This dark, angry movie wants to be a smart, keep-you-guessing political thriller but winds up a wildly improbable and deeply cynical melodrama.
"The earth is evil. We don't need to grieve for it." So declares a luminous Kirsten Dunst in Danish provocateur Lars von Trier's best and most powerful film yet.
Expect Brad Pitt to get some award season attention for his playful portrayal of real life Oakland A's GM Billy Beane, a man trying to find a way to win a game with a stacked deck.
An enchanting, brilliant, and heartbreaking film about civil war and its indelible legacy, this Lebanese masterwork utterly slayed me.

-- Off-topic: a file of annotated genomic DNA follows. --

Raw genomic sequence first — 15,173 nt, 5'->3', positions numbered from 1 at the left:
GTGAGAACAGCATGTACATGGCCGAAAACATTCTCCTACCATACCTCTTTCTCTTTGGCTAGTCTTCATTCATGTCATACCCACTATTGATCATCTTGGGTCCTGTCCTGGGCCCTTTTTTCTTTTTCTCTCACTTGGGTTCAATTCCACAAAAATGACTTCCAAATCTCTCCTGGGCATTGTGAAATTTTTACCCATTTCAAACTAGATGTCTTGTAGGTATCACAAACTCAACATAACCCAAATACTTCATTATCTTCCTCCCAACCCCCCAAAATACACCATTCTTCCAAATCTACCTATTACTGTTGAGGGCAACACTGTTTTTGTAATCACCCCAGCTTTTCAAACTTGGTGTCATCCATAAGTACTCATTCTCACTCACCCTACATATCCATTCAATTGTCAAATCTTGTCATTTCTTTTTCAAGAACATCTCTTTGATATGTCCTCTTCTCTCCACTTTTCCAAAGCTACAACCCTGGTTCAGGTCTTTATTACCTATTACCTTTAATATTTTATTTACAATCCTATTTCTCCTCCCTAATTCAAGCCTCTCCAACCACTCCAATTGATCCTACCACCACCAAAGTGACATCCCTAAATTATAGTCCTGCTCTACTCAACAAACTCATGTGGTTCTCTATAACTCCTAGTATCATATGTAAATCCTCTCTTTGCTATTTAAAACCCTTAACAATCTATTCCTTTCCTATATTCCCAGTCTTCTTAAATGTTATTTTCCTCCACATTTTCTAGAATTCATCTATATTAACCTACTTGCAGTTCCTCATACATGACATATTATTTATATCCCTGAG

A languid, patience-testing three-hour police procedural that spends its entire first 90 minutes in the literal (and, of course, figurative) dark, this one is not for everyone.
The story of two Palestinian refugees (one Christian and one Muslim) and their tumultuous, tortured relationship over 30 years, this provocative picture almost works.
A selection of images from just a small portion of Fashion's Night Out.
Lauren Ambrose (Six Feet Under) gives a breakout film performance as a single mother struggling to make ends meet in seedy Las Vegas.
This archetypal art house film follows two mostly non-verbal tourists as they hike through the Caucuses under mostly overcast skies.
Quite uncomfortably, the film uses class stereotypes aggressively and persistently, relying upon them as scaffolding for this faux-existential narrative about awakening and self-actualization.